"That is why a woman ought to have a veil on her head, because of the angels" wrote St. Paul in 1 Cor. 11, 10. The invisible heirarchy should be respected because the Angels are present at Christian liturgical assemblies, offering with us the Holy Sacrifice with the honor due to God. St. John the Apostle wrote: "And another angel came and stood before the altar, having a golden censer; and there was given to him much incense that he might offer it with the prayers of all the saints upon the golden altar which is before the throne." (Rev. 8:3, see also Matt. 18:10). They are offended by a lack of reverence at Mass, just as they abhorred King Herod's acceptance of adoration from the people of Jerusalem: "But immediately an angel of the Lord struck (Herod) down, because he had not given honor to God, and he was eaten by worms, and died." (Acts, 12:23).

The custom of wearing the veil was maintained in the primitive Churches of God. (1 Cor. 11:16). We see this in the first letter of Paul to the Corinthians. The women of Corinth, beset by modern sensibilities, started coming to church without their heads covered. When St. Paul heard of their neglect, he wrote and urged them to keep the veil. According to St. Jerome's commentary Bible, he finally settled the matter by saying the head covering was a custom of the primitive communities of Judea, "the Churches of God" (1 Thess. 2-14, 2 Thess. 1-4), which had received this Tradition from early times (2 Thess., 2:15. 3:6).

Even today some people erroneously believe that St. Paul based the tradition on his personal opinion. They think he did not intend it to be continued in the Universal Church, but only as a local custom. This argument, however, does not conform to the Pauline spirit. After all, it was Paul who stood before Peter to change Jewish traditions in Christian Churches (Gal. 2:11-21). St. Paul reminds them: "for I did not receive it from man, nor was I taught it; but I received it by a revelation of Jesus Christ" (Gal. 1:12), referring to the authority of his ministry, and veracity of his words. Pope Linus, who succeeded St. Peter, enforced also the same tradition of women covering their heads in the church (The Primitive Church, TAN). Our Lord warns us to obey His commandments: "He therefore that shall break one of these least commandments, and shall so teach men, shall be called the least in the kingdom of heaven" (Matt. 5:19).

In summary, the reasons that St. Paul advises women to cover their head in the church are:

  • Our Lord commanded it;
  • It is a visible sign of an invisible order established by God;
  • The Angels at Mass are offended if women don't use it;
  • It is a ceremonial vestment;
  • It is our heritage.

Christian women around the world have other reasons to wear a hat, mantilla, rebozo, gele, scarf, shawl or veil. Some wear it out of respect to God; others to obey the Pope's request, or to continue family traditions. But the most important reason of all is because Our Lord said: "if you love Me, keep My commandments" (John 14:15). We should always be ready with our bridal veils, waiting for Him and the promised wedding (Apoc. 22:17), following the example of our Blessed Mother, Mary, who never appeared before the eyes of men but properly veiled. To those who still think that the veil is an obsolete custom, remember that: "Jesus Christ is the same, yesterday and today, yes, and forever" (Heb. 13:8).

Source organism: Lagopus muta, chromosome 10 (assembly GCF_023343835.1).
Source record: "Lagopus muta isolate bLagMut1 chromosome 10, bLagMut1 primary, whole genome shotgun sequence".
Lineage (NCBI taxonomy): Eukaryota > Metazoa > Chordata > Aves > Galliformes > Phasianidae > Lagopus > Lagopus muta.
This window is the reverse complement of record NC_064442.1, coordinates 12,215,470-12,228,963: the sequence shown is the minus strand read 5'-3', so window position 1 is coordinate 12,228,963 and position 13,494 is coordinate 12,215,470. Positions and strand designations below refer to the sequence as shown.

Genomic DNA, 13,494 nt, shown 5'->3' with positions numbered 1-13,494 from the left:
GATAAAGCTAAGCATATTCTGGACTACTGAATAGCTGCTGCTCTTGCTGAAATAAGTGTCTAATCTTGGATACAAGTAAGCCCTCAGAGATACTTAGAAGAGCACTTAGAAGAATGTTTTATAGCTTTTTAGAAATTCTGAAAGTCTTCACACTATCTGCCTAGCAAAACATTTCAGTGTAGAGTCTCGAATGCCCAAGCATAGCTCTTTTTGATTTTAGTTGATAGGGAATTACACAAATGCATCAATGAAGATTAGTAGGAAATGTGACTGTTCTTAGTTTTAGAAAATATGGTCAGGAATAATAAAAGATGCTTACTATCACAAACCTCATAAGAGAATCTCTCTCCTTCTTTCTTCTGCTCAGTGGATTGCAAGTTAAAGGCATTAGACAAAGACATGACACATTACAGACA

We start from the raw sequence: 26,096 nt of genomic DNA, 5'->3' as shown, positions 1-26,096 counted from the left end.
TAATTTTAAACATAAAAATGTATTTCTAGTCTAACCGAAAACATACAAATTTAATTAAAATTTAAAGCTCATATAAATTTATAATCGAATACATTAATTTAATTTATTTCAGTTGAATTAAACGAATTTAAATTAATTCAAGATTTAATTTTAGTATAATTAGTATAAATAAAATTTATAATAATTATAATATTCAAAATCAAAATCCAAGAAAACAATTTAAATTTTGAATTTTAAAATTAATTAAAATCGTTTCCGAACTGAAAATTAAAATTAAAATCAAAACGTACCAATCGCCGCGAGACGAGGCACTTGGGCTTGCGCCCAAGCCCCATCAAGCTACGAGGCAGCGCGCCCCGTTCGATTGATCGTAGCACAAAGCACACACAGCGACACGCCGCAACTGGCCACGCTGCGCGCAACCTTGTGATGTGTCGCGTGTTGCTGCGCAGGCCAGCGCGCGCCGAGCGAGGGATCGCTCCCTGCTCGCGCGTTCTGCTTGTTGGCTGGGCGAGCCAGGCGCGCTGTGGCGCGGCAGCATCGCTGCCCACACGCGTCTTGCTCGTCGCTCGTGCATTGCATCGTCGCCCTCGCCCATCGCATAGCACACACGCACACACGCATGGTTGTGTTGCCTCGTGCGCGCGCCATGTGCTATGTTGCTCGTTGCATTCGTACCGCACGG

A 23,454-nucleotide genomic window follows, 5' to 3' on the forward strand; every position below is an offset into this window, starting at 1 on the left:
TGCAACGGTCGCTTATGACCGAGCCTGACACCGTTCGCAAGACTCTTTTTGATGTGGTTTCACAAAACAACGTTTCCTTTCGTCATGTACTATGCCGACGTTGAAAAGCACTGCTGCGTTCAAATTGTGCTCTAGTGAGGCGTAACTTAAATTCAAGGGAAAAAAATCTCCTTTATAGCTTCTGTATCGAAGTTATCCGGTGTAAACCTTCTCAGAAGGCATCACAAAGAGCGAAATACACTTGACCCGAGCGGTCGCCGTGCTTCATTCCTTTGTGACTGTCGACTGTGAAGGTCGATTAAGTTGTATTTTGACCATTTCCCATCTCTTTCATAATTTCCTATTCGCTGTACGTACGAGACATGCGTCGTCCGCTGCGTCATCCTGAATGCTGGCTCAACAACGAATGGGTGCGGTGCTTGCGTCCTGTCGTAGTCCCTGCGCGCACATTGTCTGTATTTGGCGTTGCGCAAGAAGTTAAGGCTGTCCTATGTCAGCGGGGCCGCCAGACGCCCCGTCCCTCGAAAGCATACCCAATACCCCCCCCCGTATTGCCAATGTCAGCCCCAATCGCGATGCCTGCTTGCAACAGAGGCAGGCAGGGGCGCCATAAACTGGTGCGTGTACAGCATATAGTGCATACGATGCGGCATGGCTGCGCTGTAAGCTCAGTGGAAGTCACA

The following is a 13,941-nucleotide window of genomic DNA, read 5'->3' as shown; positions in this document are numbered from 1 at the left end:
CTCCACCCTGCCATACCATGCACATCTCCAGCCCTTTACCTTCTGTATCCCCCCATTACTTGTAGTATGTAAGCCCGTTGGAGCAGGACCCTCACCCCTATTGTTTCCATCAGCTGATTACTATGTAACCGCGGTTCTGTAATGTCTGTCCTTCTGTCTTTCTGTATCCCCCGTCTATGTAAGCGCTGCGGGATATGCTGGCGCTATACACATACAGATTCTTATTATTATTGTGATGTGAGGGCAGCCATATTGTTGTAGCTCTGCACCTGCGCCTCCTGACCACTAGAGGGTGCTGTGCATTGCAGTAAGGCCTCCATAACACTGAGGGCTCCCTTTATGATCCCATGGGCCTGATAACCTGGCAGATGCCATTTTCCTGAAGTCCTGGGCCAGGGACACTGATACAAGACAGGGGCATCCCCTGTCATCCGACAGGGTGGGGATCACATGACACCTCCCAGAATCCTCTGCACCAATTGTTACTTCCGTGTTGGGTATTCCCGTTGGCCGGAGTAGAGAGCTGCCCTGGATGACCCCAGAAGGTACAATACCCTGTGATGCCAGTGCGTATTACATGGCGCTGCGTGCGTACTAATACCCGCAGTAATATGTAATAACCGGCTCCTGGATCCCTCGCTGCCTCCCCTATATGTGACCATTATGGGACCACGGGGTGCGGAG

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Tuesday, July 17, 2007

Tridentine Mass Touches Jewish Roots of Catholicism

(First Things): In my experience, Catholics who have an affinity for the particularly Judaic character of their Christian faith are more likely to be drawn to the Tridentine Mass than are Catholics for whom Judaism is a category on the other side of a boundary they would consider it bad manners to try to cross. You might think that, while Reform Catholics were on the subject of Catholic liturgy and Judaism, they would ask what happened to the Church’s observance of the event that most vividly marks Jesus as Jewish. The establishment of the 1970 missal as normative was accompanied by a certain curious change in the liturgical calendar: The Feast of the Circumcision of Our Lord, on January 1, eight days after the celebration of his birth, wasn’t just moved. It was eliminated.

Of the criticisms that early Protestants leveled against Catholicism, the one that arguably cut deepest was that the Church presumed to revive the Levitical priesthood, which the spilling of Christ’s blood on Calvary now rendered obsolete. They inveighed passionately against the Mass, which they saw as overtly Judaic in its tone, structure, and purpose. (This Jewishness they objected to was largely a theological construct, not to be confused with the social and cultural construct of Judaism familiar to students of Jewish Studies departments at American universities.)